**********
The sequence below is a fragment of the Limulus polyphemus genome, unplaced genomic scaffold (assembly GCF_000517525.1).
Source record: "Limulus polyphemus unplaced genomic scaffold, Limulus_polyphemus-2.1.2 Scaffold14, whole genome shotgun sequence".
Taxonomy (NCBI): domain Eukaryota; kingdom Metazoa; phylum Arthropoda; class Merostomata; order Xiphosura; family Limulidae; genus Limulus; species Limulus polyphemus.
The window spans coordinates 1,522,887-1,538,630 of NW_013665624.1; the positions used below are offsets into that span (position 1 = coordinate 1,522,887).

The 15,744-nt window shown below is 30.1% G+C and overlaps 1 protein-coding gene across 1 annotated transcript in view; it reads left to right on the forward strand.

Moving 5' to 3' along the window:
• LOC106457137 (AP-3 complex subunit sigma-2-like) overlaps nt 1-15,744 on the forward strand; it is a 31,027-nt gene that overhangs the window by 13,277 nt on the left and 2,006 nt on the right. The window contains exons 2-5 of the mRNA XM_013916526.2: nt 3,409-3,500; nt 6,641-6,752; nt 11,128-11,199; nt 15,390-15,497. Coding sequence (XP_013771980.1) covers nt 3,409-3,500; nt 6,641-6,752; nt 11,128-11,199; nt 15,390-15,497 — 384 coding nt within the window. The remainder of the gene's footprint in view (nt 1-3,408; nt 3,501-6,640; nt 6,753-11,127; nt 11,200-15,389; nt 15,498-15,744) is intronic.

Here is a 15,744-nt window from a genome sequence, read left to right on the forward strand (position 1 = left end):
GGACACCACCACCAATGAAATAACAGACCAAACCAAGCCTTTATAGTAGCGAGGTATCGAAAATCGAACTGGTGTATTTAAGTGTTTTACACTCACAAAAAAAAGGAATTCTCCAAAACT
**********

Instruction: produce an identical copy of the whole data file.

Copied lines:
The sequence below is a fragment of the Limulus polyphemus genome, unplaced genomic scaffold (assembly GCF_000517525.1).
Source record: "Limulus polyphemus unplaced genomic scaffold, Limulus_polyphemus-2.1.2 Scaffold14, whole genome shotgun sequence".
Taxonomy (NCBI): domain Eukaryota; kingdom Metazoa; phylum Arthropoda; class Merostomata; order Xiphosura; family Limulidae; genus Limulus; species Limulus polyphemus.
The window spans coordinates 1,522,887-1,538,630 of NW_013665624.1; the positions used below are offsets into that span (position 1 = coordinate 1,522,887).

The 15,744-nt window shown below is 30.1% G+C and overlaps 1 protein-coding gene across 1 annotated transcript in view; it reads left to right on the forward strand.

Moving 5' to 3' along the window:
• LOC106457137 (AP-3 complex subunit sigma-2-like) overlaps nt 1-15,744 on the forward strand; it is a 31,027-nt gene that overhangs the window by 13,277 nt on the left and 2,006 nt on the right. The window contains exons 2-5 of the mRNA XM_013916526.2: nt 3,409-3,500; nt 6,641-6,752; nt 11,128-11,199; nt 15,390-15,497. Coding sequence (XP_013771980.1) covers nt 3,409-3,500; nt 6,641-6,752; nt 11,128-11,199; nt 15,390-15,497 — 384 coding nt within the window. The remainder of the gene's footprint in view (nt 1-3,408; nt 3,501-6,640; nt 6,753-11,127; nt 11,200-15,389; nt 15,498-15,744) is intronic.

Here is a 15,744-nt window from a genome sequence, read left to right on the forward strand (position 1 = left end):
GGACACCACCACCAATGAAATAACAGACCAAACCAAGCCTTTATAGTAGCGAGGTATCGAAAATCGAACTGGTGTATTTAAGTGTTTTACACTCACAAAAAAAAGGAATTCTCCAAAACT